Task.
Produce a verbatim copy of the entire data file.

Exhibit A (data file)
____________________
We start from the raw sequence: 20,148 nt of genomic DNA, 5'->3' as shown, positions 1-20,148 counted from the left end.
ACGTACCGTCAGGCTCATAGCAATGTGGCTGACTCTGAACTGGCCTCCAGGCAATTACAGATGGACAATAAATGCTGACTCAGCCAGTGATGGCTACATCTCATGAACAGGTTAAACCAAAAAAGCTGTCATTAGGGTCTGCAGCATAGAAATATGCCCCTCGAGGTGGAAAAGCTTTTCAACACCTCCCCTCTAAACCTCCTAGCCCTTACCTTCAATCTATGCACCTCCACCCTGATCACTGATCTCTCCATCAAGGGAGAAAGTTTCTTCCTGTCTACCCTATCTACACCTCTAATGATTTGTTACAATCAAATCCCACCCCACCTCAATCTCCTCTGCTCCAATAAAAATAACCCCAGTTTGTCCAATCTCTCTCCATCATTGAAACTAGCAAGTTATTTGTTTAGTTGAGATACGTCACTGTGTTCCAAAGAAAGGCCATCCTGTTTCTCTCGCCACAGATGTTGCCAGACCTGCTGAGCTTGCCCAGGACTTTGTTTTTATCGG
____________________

We start from the raw sequence: 20,148 nt of genomic DNA, 5'->3' as shown, positions 1-20,148 counted from the left end.
ACGTACCGTCAGGCTCATAGCAATGTGGCTGACTCTGAACTGGCCTCCAGGCAATTACAGATGGACAATAAATGCTGACTCAGCCAGTGATGGCTACATCTCATGAACAGGTTAAACCAAAAAAGCTGTCATTAGGGTCTGCAGCATAGAAATATGCCCCTCGAGGTGGAAAAGCTTTTCAACACCTCCCCTCTAAACCTCCTAGCCCTTACCTTCAATCTATGCACCTCCACCCTGATCACTGATCTCTCCATCAAGGGAGAAAGTTTCTTCCTGTCTACCCTATCTACACCTCTAATGATTTGTTACAATCAAATCCCACCCCACCTCAATCTCCTCTGCTCCAATAAAAATAACCCCAGTTTGTCCAATCTCTCTCCATCATTGAAACTAGCAAGTTATTTGTTTAGTTGAGATACGTCACTGTGTTCCAAAGAAAGGCCATCCTGTTTCTCTCGCCACAGATGTTGCCAGACCTGCTGAGCTTGCCCAGGACTTTGTTTTTATCGG